Financial Markets Continue to Gain Traction in East African Giant – Kenya

Kenya's main stock exchange's IPO reaps success for East Africa’s largest economy as it eyes regional influence. The country continues

Kenya’s campaign to spearhead its status as a regional financial centre was strengthened as the country saw emphatic activity on the local bourse. The much awaited IPO of the Nairobi Securities Exchange (NSE) surged 83% as participants welcomed trading in the stock. The exchange has also reduced the cost of holding a seat on the exchange in a bid to enhance activity. The move fits into Kenya’s long-term vision of Nairobi playing a stronger role in regional economics.

The NSE’s much awaited IPO was welcomed by investors in the East African nation, the NSE becoming the second trading venue in Africa to be listed on an exchange. NSE shares were traded on the bourse on the 9th of September, of the 66 million issued, 3.8 million shares exchanged hands on the day. A spree of volatility hit the markets with prices skyrocketing throughout the day.

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According to the exchange, the shares closed 83% higher than the issuance price, the share price had doubled during the day. Exchange data revealed that the NSE shares were posted at $0.10 and were 6.6 times oversubscribed.

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The exchange also reported details of changes in the way new members can join the bourse. In an attempt to bolster the number of providers the exchange is planning to reduce the cost of holding a seat on the exchange, brokers and banks have paid as much as $2.8 million, however new measures aim to decrease the cost by a tenth to $280,000.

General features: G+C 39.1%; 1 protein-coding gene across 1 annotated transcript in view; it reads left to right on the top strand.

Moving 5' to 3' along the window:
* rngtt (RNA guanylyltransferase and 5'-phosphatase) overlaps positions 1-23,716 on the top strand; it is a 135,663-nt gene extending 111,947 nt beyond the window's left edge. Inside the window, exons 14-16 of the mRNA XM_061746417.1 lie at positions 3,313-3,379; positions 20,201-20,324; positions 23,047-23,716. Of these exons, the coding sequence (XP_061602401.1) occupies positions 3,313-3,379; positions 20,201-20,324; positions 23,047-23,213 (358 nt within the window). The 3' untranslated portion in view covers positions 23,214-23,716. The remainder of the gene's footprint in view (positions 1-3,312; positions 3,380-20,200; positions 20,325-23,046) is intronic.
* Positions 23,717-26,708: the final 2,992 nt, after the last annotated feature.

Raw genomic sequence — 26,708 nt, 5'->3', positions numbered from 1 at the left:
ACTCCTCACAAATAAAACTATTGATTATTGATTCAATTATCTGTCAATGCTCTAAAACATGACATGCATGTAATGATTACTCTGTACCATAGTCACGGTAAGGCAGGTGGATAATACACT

Kenya has been one of the fastest developing nations in the African continent, analysts’ estimates for 2014 show that the country will cross a 5% GDP growth as a number of key sectors such as tourism, telecommunication and construction develop.

Kenya has been introducing a number of reforms and policies to compete in the modern trading environment. In December 2013, the government introduced new rules that have fostered the seeds for new financial products including derivatives. The country’s financial watchdog, the Capital Markets Authority (CMA), plans to roll out new derivatives in interest rate futures, currencies and commodities.

Kenya’s financial trading venue, the NSE, introduced online trading in 2010, the market continues to evolve as broker-dealers support participation of retail investors.

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